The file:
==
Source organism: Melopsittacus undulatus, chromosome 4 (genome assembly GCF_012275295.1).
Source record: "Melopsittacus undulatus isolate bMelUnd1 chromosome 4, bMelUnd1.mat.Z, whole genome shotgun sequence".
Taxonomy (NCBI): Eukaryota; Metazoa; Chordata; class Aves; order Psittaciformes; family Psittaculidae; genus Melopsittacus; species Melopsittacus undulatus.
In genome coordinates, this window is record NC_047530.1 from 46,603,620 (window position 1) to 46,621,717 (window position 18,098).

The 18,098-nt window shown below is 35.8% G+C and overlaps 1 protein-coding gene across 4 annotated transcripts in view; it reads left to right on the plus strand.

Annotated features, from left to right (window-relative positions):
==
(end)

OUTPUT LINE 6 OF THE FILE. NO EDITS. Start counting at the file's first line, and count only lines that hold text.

Annotated features, from left to right (window-relative positions):